The north magnetic pole is moving at 37 miles-a-year toward Russia, which means they're stealing it. Or the Earth's core is fluxing. Actually, nobody really knows what's happening. I just hope it's not a prelude to a catastrophic magnetic shift.
Arnaud Chulliat—geophysicist at the Institut de Physique du Globe de Paris—says that there's a mysterious magnetic plume that is pushing the north pole at an increasing speed. The plume comes from deep in the Earth's core, says Chulliat, which is believed to be made of iron, with molten rock spinning around like a dynamo. This is what creates Earth's magnetic field. I have to admit that these theories sound a lot more logic that my theory of a malfunction in the giant sphere that powers our home planet—the one full of gargantuan unobtanium-powered machines created by Atlantis' scientists in 20,000BC—but whatever.
Meanwhile, regular scientists have evidence that the Earth's magnetic field flips every 300,000 years. The problem here is that 780,000 years have passed since the last polarity change, which means that a new shift could be imminent. There's proof that the field's strength is falling down at a very fast rate over the last two hundred years, a fact that has lead some experts to believe it could disappear completely over the next 1,000 years before it flips. Other boffins believe that this is just a fluctuation in the field.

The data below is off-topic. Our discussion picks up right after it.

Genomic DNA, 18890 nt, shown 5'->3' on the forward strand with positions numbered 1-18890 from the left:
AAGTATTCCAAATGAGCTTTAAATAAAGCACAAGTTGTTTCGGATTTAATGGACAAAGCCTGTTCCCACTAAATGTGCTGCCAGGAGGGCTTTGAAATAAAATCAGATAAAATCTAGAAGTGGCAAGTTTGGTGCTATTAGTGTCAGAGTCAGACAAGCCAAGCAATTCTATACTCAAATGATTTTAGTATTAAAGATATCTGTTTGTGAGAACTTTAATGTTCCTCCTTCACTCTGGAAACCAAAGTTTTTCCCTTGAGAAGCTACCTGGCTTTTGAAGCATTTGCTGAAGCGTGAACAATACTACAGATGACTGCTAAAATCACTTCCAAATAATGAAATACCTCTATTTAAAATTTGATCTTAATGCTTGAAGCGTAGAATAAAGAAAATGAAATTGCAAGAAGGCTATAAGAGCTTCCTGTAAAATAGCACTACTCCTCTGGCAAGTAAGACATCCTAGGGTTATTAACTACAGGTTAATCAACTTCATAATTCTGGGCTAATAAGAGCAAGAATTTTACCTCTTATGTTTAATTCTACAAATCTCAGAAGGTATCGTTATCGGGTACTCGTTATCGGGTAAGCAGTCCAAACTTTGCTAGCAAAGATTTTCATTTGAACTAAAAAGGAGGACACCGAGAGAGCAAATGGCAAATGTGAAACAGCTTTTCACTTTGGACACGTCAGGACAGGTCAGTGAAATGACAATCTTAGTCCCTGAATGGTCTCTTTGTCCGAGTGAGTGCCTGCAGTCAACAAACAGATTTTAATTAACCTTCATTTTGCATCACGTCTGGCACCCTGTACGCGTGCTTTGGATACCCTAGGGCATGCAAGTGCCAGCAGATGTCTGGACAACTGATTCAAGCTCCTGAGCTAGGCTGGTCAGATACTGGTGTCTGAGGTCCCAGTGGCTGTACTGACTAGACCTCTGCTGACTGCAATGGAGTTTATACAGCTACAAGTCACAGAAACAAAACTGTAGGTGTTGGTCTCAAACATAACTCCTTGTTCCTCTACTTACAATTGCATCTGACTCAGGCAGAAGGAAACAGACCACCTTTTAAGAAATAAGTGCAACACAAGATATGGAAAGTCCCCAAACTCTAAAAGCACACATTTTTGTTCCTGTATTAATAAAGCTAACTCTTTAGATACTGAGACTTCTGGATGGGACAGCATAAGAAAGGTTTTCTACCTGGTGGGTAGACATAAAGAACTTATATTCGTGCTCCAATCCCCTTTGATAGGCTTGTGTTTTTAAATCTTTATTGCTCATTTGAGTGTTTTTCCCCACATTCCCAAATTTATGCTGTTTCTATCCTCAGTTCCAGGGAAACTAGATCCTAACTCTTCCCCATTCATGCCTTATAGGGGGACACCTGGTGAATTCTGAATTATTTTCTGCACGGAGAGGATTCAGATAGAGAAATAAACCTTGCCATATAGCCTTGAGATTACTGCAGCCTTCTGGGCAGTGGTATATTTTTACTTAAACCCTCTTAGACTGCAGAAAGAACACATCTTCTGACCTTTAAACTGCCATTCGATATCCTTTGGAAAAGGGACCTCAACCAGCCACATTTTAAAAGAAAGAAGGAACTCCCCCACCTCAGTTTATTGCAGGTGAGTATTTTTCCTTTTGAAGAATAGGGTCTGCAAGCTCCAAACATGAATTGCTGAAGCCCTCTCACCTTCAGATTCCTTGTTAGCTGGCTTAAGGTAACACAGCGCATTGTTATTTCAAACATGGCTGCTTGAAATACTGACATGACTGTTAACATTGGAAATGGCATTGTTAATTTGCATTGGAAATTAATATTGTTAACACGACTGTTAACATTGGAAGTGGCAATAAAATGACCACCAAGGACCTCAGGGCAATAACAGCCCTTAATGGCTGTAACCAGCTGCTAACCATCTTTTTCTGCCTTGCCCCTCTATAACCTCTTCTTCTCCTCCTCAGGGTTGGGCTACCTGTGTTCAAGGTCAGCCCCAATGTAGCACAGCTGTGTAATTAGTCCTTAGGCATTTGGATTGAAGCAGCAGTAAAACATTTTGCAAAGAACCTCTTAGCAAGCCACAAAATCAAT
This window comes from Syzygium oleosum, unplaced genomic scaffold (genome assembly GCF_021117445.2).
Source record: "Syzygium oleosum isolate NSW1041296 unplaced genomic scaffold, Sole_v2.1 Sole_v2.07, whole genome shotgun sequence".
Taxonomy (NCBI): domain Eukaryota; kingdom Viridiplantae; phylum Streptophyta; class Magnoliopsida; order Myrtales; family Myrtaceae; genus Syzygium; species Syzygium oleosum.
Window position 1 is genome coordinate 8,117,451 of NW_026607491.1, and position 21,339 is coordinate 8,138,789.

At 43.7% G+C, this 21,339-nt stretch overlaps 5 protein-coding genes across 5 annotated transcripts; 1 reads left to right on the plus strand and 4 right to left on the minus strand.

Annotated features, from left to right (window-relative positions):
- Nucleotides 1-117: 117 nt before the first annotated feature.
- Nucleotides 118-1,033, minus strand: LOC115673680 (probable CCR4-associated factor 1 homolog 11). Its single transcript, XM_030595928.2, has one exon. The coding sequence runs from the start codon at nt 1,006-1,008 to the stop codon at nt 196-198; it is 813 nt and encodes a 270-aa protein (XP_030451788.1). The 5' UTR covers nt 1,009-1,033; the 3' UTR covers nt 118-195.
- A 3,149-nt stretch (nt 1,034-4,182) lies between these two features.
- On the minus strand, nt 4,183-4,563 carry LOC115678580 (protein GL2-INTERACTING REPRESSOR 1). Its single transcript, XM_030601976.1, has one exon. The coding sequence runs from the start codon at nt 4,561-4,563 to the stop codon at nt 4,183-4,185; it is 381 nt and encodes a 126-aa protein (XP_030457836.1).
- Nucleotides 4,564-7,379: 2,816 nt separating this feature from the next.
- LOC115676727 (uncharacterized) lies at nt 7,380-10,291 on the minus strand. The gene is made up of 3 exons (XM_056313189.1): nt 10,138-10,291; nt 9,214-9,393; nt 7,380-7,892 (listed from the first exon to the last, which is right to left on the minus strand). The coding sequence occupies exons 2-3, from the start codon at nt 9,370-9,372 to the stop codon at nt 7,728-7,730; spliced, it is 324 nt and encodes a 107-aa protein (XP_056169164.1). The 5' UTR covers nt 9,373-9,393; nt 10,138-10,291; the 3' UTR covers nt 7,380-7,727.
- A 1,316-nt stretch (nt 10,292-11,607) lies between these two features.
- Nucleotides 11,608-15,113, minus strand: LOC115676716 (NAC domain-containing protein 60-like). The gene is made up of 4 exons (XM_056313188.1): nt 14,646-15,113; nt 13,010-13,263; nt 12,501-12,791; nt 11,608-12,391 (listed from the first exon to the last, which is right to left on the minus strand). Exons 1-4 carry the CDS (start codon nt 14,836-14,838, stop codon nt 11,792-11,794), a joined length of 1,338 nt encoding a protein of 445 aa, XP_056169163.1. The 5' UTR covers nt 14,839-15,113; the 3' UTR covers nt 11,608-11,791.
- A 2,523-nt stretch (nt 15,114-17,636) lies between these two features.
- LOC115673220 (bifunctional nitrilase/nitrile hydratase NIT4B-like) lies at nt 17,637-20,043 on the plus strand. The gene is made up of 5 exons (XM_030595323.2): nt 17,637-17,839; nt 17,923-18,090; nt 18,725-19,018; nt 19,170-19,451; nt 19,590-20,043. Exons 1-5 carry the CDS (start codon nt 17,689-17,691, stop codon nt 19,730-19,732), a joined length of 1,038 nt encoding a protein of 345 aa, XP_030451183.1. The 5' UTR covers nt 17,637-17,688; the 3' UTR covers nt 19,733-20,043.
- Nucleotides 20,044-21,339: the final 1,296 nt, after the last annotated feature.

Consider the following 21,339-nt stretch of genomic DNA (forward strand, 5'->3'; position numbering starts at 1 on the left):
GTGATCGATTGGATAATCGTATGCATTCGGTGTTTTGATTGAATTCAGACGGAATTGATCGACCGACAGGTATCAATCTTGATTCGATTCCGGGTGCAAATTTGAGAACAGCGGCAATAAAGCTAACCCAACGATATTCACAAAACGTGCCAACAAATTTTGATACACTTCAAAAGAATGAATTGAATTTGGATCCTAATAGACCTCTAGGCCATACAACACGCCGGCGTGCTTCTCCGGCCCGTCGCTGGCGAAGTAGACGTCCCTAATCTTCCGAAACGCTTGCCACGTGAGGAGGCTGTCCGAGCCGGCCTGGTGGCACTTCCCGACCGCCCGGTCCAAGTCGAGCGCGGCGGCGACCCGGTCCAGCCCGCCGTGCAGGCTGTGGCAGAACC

If the first theory finally happens, the whole process will have catastrophic consequences to human civilization and nature. Without a magnetic field, nothing will protect us against space radiation. The weather will go completely gaga, and the Sun will fry all our communications and navigation services, not to talk about all of us. At the same time, countless migrational species will get lost, affecting food chains and causing mayhem through the entire planet.
Fun, huh? But fret not, my dear Earthlings, as this may not be related to the acceleration of the pole movement. We only know two things for sure: First, the magnetic north pole has been moving since it was first recorded. Around 1904 it was moving northeastward at 9 miles a year, accelerating in 1989 until it reached its current 34 to 37 miles a year speed in 2007. Chulliat says that it's difficult to forecast when the pole will arrive to Russia, if it finally does. Second, they need to adjust the maps orientation.
Whatever the case is, this is yet another reminder that life may be even shorter than it already is, so stop surfing the web now, go out, and enjoy it. [National Geographic]